How can I install Python 3.2 along side my current Python 2.7 installation on Mac OS 10.6.7?
August 5, 2011 11:44 AM   Subscribe

I want to install Python 3.2 in addition to the already installed Python 2.7. Can I do that in Mac OS 10.6.7?

I am new to programming and I taking the MIT opencourseware 6.00 Introduction to Computer Science and Programming, which was taught using Python 2. I am also starting a project at work and am using the book Bioinformatics Programming Using Python, which uses Python 3. I have Python 2.7 installed. Can I install 3.2 on Mac OS 10.6.7 and have both versions available? I understand 2 and 3 are very similar and that there are workarounds but I learn much better when I can work in an environment that is identical to either the course or the book. Googling gives me answers for which to pick but not how to install both simultaneously. Having IDLE working for both would be a bonus.
posted by jwwarren to Computers & Internet (6 answers total) 2 users marked this as a favorite
Yes, I have 2.6, 2.7, and 3.2 installed side-by-side using MacPorts— it doesn't consider them to conflict; you can just install both packages. I'm pretty sure I've installed 3.1 at times as well without breaking anything. The python_select tool lets you choose which one is the "default" (by making symlinks); I'd leave that at 2.x and invoke 3.2 explicitly when you want it.
posted by hattifattener at 11:52 AM on August 5, 2011 [2 favorites]

python_select went obsolete with (I think) the 2.0 MacPorts release. Now, selecting the active port is integrated into port itself. It'll tell you what to do. To be honest, I doubt you'll need to select the active port; just use the right executable in you #! line.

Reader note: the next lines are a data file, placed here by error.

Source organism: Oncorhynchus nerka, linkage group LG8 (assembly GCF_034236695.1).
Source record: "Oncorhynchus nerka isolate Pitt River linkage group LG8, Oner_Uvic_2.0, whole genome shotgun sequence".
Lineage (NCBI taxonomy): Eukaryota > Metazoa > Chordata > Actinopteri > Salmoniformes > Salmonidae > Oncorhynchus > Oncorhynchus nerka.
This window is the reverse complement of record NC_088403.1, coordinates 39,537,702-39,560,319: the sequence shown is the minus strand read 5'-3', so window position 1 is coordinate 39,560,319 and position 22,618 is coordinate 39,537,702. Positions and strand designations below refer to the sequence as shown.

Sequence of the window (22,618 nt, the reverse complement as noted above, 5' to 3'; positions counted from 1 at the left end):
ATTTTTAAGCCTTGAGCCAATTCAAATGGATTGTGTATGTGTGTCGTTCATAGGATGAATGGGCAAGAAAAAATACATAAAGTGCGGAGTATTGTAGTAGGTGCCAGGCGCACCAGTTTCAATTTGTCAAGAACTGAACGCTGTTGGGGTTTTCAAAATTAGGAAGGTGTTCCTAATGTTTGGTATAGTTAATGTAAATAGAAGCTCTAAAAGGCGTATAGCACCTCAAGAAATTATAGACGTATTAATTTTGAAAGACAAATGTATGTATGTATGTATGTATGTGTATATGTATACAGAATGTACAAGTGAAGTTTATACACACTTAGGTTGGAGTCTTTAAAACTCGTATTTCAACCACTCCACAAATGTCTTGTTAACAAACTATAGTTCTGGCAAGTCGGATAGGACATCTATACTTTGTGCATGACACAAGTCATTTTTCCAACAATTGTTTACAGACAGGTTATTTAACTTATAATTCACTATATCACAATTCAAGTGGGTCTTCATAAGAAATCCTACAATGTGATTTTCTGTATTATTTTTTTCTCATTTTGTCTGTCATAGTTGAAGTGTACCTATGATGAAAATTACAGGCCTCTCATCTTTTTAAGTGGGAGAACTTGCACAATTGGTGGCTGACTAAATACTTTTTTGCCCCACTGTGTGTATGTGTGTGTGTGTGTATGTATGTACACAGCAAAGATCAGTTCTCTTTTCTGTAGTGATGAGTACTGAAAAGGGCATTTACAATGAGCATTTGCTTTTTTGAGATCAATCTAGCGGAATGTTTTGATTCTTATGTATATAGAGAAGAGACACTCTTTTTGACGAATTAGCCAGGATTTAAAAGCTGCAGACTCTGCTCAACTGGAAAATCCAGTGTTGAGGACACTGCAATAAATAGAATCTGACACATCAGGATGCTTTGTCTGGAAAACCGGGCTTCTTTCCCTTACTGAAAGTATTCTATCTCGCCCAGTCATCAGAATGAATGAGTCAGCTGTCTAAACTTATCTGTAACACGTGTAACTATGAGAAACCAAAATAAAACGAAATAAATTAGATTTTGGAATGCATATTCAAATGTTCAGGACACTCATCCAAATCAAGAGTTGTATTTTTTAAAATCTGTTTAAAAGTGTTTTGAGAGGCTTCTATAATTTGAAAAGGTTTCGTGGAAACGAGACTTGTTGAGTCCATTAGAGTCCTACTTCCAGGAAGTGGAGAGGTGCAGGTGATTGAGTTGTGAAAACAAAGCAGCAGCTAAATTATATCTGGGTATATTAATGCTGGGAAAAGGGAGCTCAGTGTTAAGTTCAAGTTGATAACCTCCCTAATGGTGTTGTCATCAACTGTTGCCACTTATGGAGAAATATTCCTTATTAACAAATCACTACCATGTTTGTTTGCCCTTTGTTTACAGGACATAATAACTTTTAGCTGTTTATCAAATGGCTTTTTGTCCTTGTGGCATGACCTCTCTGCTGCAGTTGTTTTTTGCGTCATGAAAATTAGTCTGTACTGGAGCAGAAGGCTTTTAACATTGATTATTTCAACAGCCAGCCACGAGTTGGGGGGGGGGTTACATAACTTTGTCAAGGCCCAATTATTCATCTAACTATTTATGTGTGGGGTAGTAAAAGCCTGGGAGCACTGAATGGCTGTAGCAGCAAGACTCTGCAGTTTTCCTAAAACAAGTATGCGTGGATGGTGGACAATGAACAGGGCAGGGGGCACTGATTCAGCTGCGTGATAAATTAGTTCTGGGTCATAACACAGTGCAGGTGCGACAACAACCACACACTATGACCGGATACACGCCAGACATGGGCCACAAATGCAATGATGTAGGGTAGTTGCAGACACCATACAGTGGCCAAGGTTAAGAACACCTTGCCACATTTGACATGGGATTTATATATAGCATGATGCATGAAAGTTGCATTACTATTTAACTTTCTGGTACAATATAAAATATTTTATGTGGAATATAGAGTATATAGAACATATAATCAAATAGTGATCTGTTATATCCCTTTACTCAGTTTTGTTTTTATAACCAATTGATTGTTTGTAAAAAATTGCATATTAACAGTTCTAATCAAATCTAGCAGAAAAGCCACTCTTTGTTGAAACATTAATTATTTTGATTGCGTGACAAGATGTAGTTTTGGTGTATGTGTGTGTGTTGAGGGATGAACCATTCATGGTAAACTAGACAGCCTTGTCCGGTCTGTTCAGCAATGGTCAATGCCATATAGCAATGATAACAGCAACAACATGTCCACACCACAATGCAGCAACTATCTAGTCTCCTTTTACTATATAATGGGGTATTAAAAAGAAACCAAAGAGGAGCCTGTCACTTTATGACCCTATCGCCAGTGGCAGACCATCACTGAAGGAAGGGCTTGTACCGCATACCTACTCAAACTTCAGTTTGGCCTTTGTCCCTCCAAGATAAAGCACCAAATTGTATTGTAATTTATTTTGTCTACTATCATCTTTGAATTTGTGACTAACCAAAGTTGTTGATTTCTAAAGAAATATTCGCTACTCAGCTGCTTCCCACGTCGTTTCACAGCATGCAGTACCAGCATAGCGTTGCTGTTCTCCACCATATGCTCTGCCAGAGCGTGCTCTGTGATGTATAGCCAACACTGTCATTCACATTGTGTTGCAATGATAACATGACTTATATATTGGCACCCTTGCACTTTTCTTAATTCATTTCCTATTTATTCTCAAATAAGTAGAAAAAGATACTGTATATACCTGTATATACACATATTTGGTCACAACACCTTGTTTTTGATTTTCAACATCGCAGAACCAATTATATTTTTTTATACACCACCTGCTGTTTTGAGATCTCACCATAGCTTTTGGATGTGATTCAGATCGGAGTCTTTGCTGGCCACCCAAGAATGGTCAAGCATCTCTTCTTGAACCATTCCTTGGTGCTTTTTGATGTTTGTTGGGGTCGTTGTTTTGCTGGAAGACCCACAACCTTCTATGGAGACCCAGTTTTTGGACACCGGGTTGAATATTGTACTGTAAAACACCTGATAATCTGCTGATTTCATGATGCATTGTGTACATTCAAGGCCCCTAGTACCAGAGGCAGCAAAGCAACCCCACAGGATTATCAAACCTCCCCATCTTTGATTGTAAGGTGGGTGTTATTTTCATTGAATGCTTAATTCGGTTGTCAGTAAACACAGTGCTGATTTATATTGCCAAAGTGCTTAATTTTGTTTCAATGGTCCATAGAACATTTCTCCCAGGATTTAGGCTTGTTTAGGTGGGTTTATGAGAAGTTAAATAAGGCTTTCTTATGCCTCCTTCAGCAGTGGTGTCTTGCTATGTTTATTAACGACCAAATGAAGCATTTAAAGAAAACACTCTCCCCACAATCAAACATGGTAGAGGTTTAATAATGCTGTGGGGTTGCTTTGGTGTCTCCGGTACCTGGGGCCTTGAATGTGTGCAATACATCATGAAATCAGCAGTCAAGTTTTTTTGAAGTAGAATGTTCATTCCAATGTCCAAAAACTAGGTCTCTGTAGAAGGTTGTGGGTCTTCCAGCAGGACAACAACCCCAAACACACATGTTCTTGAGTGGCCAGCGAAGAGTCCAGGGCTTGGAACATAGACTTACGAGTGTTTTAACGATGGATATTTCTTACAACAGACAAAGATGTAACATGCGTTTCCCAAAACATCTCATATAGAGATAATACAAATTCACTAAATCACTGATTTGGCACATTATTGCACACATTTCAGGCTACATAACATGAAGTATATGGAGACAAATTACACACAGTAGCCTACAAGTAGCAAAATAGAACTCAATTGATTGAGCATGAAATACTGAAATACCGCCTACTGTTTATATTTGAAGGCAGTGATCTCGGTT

I don't know if you can get IDLE to work with them both but I do know you'll be much better off in the long run learning to use a proper editor (aquamacs, bbedit, etc).
posted by chairface at 12:15 PM on August 5, 2011

Here's what I did, according to my notes a while back when I installed 3.0a1:

1. Download Python 3.0a1
2. Unpack the archive.
3. Go to /usr/local and make a directory "sudo mkdir py3k" (This is
probably not needed, but that's what I did).
4. From the directory where the Python 3.0a1 was unpacked run
./configure --prefix=/usr/local/py3k
5. make
6. sudo make altinstall
7. sudo ln /usr/local/bin/py3k/python3.0 /usr/bin/python3.0

8. type "python3.0"
9. print("Hello world!")
10. Be happy!

You might want to choose to write python3 instead of python3.0 the way I did, but without creating an extra directory, just using --prefix=/usr/local

The key is step 6 where specifying "altinstall" indicates that this is an alternate version to the main one - thus not touching it.

Currently, I have multiple versions of python installed (2.4, 2.5, 2.6, 2.7, 3.1). Python3.1 and idle3 are both found /usr/local/bin/ I might have installed things slightly differently this time then when I made notes for 3.0a1

I never use idle ...

Hope it helps ... and please do a backup before you try to reproduce the above! :-/
posted by aroberge at 12:41 PM on August 5, 2011

$ ruby -e "$(curl -fsSL" # installs homebrew
$ brew install python3
posted by gregglind at 1:20 PM on August 5, 2011 [1 favorite]

Seconding MacPorts. It's about as painless as open source gets.
posted by Blazecock Pileon at 2:12 PM on August 5, 2011

Best answer: Thank you all for your replies. The installer packages (I found them HERE) for both 2.7.2 and 3.2.1 create folders in applications that are independent and each include IDLE. This is what I was hoping to do. Thanks again.
posted by jwwarren at 6:31 AM on August 8, 2011

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